Dissident artists are no better off post-Fidel, and renewed relations with the US haven’t helped as many hoped or claimed they would, Ryan McChrystal writes for Index on Censorship:
The fear of censorship for art that is critical of the government has been fostered through decades of laws and repression that limit freedom of expression. This can mean stigmatization, the loss of employment and even imprisonment. Charges such as “social dangerousness” and insulting national symbols are so vague they make convictions very easy.
“Artists are among the most privileged people in Cuban society — they make money in hard currency, travel, have frequent interaction with foreigners and they don’t have boring jobs,” explains Coco Fusco, a Cuban-American artist, 2016 Index Freedom of Expression Awards nominee and author of Dangerous Moves: Performance and Politics in Cuba. “Artists function as a window display in Cuba; proof of the success of the system.”
Last Sunday, January 10, Cuban human rights activists Antonio Rodiles and Ailer Maria Gonzalez were subjected to physical abuse during the weekly peaceful protest carried out by #TodosMarchamos (above), the Center for a Free Cuba reports, citing photographs (right) of the marks on their bodies left by inoculations made by State Security agents:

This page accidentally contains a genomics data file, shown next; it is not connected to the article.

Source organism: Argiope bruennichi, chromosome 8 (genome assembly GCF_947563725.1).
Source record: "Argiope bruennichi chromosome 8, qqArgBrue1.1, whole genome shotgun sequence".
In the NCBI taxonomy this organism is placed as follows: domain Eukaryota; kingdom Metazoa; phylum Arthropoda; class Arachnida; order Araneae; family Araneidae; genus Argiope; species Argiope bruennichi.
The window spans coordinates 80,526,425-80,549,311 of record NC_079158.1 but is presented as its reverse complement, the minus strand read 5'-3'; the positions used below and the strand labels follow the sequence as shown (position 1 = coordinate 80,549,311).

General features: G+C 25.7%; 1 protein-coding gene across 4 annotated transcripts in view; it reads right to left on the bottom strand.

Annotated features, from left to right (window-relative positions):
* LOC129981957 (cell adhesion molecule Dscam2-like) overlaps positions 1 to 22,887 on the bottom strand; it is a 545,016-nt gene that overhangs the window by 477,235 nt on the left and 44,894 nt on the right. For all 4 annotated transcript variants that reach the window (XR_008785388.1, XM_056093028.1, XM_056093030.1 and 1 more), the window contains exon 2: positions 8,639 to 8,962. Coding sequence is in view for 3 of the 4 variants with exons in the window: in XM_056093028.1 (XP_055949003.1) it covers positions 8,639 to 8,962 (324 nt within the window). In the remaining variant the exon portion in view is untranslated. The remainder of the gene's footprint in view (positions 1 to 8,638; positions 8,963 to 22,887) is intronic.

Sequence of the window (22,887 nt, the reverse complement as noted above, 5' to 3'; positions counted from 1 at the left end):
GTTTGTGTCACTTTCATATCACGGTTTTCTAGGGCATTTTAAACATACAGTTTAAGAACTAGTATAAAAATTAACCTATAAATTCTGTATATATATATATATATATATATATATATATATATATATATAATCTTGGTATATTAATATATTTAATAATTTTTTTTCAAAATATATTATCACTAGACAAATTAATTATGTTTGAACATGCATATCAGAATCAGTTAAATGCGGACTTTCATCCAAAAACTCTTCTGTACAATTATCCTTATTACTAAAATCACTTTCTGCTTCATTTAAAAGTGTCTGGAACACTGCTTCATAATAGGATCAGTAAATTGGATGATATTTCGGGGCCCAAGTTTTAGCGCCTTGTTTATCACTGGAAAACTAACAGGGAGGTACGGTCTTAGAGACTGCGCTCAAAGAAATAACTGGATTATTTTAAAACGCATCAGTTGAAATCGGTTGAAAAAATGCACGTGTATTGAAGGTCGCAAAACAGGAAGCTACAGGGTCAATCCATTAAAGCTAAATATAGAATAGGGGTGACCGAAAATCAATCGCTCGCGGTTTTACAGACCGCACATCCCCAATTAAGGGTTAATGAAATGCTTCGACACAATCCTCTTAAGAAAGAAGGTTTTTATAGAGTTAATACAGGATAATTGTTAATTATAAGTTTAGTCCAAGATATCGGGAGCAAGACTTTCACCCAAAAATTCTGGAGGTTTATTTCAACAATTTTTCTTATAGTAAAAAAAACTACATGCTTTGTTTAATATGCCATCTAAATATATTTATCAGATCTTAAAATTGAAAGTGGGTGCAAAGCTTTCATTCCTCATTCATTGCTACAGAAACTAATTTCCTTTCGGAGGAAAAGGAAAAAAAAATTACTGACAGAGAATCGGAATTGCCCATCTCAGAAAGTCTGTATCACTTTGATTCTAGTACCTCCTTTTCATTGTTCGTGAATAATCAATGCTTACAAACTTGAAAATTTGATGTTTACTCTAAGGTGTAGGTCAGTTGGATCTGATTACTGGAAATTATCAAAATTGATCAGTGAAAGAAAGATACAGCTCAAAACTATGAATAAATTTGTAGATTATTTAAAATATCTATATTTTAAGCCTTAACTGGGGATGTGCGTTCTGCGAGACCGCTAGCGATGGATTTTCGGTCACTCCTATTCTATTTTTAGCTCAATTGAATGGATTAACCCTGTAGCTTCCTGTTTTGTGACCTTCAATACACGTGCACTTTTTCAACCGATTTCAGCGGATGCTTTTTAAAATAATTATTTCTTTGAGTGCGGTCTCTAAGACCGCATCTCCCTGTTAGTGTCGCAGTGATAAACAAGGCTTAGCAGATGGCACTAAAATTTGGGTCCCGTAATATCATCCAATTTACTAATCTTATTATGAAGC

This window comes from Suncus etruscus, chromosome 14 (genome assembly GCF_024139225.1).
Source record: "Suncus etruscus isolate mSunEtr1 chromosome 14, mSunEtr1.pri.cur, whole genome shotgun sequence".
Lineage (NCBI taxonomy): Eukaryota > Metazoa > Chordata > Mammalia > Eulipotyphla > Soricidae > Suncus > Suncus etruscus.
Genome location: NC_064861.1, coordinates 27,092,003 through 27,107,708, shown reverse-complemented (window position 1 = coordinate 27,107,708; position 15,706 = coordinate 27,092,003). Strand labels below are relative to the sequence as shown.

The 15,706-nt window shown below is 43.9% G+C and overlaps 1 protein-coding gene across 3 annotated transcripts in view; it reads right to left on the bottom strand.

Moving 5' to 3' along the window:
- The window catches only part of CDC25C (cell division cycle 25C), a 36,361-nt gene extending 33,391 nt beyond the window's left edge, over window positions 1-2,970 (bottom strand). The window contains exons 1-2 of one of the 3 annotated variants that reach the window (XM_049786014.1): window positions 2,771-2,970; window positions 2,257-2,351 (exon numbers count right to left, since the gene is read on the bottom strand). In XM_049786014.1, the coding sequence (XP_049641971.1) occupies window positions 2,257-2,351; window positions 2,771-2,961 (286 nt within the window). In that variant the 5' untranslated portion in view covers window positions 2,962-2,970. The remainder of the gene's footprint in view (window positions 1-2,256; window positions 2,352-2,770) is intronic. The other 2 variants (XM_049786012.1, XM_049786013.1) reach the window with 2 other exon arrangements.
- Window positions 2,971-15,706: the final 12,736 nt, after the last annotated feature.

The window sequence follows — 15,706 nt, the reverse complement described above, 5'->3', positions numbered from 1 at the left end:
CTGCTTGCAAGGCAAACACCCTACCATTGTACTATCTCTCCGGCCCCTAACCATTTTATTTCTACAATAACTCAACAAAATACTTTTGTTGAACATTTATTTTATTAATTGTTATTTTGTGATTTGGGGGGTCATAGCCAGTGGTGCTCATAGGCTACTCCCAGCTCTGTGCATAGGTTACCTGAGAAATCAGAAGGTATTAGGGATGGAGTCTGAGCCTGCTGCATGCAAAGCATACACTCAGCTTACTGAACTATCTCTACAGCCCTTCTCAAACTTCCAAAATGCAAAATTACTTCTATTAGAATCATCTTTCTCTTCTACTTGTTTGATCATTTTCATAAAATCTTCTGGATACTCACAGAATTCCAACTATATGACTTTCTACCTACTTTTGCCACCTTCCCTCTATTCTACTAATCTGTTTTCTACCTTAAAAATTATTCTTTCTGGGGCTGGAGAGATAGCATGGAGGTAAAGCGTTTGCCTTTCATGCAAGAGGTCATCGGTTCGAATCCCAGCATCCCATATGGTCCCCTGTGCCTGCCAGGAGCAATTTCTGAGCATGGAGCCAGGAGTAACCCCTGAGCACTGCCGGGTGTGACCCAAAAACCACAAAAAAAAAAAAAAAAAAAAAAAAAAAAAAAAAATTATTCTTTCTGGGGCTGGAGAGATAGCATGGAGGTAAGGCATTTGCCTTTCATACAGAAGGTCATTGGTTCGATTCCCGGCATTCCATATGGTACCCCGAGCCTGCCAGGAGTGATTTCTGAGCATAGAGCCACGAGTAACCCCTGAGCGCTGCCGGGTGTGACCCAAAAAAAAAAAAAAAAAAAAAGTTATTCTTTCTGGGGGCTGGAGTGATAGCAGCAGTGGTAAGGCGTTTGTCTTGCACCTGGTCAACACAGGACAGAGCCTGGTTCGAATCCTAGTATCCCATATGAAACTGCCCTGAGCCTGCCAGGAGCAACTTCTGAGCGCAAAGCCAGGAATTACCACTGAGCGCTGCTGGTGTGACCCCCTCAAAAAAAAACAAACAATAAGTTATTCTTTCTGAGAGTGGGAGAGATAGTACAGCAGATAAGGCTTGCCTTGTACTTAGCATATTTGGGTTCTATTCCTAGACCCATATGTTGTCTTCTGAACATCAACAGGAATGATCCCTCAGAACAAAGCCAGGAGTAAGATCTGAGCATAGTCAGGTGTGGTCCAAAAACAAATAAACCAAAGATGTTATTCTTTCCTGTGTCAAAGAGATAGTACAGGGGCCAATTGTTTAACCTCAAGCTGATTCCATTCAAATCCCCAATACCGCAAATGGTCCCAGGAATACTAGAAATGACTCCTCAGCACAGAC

At the very least this is evidence of a new strategy of fear directed at the human rights activists. ….The Center for a Free Cuba requests that concerned parties call on General Raul Castro to put a stop to beating, abuse, and these latest inoculations by his State Security personnel, and for Western embassies in Havana to interview them and other victims of systematic repression and inform their governments. Furthermore, the Center for a Free Cuba has also called on the European Union to have their representatives in Havana attend the peaceful demonstrations and the homes of the victims in order to deter the Cuban government from further abuses.